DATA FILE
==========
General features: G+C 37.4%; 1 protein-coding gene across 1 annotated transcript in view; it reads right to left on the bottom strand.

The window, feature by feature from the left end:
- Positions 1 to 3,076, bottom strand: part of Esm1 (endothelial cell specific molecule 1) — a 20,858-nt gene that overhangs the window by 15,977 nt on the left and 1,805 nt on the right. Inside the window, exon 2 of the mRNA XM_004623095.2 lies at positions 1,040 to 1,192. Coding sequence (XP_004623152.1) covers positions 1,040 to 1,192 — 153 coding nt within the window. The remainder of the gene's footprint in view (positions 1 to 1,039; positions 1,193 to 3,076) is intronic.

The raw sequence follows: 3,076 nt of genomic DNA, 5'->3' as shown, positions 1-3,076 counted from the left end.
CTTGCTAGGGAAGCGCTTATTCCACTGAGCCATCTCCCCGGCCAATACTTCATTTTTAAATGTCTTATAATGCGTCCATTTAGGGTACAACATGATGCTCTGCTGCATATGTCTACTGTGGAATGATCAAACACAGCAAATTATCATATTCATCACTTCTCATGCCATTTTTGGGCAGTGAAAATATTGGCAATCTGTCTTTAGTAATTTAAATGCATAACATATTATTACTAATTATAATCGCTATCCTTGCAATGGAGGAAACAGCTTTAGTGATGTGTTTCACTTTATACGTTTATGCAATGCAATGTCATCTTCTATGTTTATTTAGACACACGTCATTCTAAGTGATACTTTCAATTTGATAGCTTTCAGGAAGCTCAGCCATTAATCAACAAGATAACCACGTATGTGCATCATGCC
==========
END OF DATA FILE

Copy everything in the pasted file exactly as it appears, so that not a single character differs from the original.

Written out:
General features: G+C 37.4%; 1 protein-coding gene across 1 annotated transcript in view; it reads right to left on the bottom strand.

The window, feature by feature from the left end:
- Positions 1 to 3,076, bottom strand: part of Esm1 (endothelial cell specific molecule 1) — a 20,858-nt gene that overhangs the window by 15,977 nt on the left and 1,805 nt on the right. Inside the window, exon 2 of the mRNA XM_004623095.2 lies at positions 1,040 to 1,192. Coding sequence (XP_004623152.1) covers positions 1,040 to 1,192 — 153 coding nt within the window. The remainder of the gene's footprint in view (positions 1 to 1,039; positions 1,193 to 3,076) is intronic.

The raw sequence follows: 3,076 nt of genomic DNA, 5'->3' as shown, positions 1-3,076 counted from the left end.
CTTGCTAGGGAAGCGCTTATTCCACTGAGCCATCTCCCCGGCCAATACTTCATTTTTAAATGTCTTATAATGCGTCCATTTAGGGTACAACATGATGCTCTGCTGCATATGTCTACTGTGGAATGATCAAACACAGCAAATTATCATATTCATCACTTCTCATGCCATTTTTGGGCAGTGAAAATATTGGCAATCTGTCTTTAGTAATTTAAATGCATAACATATTATTACTAATTATAATCGCTATCCTTGCAATGGAGGAAACAGCTTTAGTGATGTGTTTCACTTTATACGTTTATGCAATGCAATGTCATCTTCTATGTTTATTTAGACACACGTCATTCTAAGTGATACTTTCAATTTGATAGCTTTCAGGAAGCTCAGCCATTAATCAACAAGATAACCACGTATGTGCATCATGCC